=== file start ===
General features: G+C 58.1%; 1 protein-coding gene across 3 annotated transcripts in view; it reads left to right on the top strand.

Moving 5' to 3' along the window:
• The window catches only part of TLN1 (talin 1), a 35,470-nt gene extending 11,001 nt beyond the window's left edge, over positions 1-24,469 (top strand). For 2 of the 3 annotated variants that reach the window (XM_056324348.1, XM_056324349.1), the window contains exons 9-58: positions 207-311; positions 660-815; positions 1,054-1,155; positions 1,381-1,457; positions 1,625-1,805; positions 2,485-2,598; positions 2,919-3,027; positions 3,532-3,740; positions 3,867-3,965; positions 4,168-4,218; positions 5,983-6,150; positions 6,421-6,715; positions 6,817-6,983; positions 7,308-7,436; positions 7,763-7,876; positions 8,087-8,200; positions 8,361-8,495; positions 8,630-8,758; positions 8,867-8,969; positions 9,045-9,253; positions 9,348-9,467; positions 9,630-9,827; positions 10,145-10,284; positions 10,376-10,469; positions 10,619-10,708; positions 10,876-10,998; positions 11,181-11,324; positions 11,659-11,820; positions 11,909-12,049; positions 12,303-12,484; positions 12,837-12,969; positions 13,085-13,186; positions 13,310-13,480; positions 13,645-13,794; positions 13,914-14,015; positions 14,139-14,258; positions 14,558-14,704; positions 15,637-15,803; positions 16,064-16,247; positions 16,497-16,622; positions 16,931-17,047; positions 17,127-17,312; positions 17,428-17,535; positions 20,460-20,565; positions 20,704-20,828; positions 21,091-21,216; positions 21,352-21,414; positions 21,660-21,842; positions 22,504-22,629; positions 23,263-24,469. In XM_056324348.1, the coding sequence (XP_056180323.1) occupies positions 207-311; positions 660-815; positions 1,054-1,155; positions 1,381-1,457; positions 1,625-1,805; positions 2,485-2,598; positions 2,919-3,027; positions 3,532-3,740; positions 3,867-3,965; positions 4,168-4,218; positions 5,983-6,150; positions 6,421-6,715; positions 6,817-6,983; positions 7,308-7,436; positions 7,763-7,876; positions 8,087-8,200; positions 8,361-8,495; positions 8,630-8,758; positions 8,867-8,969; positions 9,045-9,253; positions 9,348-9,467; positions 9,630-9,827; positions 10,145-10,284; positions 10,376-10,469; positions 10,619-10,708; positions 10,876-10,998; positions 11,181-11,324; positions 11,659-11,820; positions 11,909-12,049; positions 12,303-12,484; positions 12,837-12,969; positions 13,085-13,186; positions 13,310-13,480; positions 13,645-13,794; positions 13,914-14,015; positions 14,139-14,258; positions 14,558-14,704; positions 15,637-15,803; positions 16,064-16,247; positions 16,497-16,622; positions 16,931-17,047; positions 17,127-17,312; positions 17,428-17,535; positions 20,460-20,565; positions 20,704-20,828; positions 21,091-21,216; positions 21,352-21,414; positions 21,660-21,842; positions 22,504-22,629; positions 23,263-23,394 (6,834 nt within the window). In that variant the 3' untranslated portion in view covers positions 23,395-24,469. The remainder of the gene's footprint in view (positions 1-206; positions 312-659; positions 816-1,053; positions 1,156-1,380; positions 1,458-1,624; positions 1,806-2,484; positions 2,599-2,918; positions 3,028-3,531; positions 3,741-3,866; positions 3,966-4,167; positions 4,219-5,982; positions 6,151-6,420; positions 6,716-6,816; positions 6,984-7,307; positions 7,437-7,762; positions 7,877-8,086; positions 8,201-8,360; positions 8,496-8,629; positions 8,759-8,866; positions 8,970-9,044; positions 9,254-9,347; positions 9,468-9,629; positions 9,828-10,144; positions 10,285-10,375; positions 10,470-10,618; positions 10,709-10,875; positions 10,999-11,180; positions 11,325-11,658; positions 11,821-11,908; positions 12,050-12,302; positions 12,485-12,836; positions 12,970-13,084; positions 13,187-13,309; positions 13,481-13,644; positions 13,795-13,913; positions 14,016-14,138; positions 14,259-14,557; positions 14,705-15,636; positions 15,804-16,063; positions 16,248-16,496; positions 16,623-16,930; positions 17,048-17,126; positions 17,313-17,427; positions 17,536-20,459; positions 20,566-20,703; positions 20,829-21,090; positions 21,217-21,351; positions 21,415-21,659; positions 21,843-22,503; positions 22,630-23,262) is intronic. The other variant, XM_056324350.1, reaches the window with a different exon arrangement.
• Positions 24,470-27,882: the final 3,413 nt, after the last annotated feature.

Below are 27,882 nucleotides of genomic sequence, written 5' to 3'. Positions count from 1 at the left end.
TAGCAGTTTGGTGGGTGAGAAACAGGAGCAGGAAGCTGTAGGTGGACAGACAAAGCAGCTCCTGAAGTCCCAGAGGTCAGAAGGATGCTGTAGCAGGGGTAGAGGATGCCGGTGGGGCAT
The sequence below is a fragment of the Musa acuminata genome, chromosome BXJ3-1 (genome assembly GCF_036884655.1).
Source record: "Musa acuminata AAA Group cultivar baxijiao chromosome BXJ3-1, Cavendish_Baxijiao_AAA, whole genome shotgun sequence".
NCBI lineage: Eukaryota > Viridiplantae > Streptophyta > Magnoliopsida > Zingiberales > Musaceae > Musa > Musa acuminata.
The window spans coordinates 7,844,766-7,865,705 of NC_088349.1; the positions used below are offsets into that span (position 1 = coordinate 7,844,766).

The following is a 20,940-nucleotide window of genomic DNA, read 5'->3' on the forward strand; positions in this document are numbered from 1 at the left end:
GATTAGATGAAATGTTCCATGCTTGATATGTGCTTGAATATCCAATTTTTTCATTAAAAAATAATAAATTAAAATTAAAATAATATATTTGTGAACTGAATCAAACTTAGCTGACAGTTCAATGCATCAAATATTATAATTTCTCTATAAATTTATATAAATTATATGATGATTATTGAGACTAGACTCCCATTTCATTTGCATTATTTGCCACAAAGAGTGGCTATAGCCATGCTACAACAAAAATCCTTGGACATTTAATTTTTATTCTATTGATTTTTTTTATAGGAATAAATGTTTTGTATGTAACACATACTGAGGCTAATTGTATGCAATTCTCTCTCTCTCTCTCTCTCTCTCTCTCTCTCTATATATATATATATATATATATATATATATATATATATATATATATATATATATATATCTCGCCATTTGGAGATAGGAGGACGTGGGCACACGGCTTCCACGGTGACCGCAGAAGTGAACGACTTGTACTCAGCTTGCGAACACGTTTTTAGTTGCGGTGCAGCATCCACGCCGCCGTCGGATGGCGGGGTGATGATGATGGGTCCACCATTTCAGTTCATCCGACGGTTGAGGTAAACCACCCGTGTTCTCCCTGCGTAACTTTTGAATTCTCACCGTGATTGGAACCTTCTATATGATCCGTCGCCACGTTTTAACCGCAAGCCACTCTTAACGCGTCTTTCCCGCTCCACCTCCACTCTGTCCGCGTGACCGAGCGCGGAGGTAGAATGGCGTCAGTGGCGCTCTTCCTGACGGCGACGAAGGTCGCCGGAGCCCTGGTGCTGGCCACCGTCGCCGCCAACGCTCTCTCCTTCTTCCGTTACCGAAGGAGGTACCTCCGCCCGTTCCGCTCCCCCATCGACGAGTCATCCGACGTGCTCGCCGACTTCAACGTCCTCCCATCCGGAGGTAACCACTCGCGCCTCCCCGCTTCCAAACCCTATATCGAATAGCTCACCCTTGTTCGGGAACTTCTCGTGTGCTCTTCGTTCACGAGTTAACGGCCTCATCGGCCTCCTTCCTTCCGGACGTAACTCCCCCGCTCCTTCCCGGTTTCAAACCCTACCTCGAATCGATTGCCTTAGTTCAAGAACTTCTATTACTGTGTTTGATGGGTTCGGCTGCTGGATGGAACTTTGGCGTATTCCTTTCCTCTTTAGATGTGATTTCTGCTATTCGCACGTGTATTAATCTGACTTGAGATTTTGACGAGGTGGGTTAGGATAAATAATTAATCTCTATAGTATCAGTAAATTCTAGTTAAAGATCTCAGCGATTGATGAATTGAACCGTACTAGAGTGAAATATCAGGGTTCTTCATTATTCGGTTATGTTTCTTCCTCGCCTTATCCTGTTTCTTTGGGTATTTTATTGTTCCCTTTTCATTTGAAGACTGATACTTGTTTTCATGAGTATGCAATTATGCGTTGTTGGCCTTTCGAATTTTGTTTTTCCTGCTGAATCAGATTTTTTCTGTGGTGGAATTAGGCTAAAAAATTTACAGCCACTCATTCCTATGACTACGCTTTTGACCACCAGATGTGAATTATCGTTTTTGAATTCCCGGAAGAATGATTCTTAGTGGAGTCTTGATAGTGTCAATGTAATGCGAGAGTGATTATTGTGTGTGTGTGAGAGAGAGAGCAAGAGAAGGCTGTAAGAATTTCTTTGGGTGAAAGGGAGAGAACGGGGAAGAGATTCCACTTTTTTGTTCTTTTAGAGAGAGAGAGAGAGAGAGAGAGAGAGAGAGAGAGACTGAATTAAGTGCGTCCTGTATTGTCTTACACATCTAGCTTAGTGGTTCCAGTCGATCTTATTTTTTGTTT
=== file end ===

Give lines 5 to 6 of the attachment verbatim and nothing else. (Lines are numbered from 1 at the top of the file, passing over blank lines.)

Below are 27,882 nucleotides of genomic sequence, written 5' to 3'. Positions count from 1 at the left end.
TAGCAGTTTGGTGGGTGAGAAACAGGAGCAGGAAGCTGTAGGTGGACAGACAAAGCAGCTCCTGAAGTCCCAGAGGTCAGAAGGATGCTGTAGCAGGGGTAGAGGATGCCGGTGGGGCAT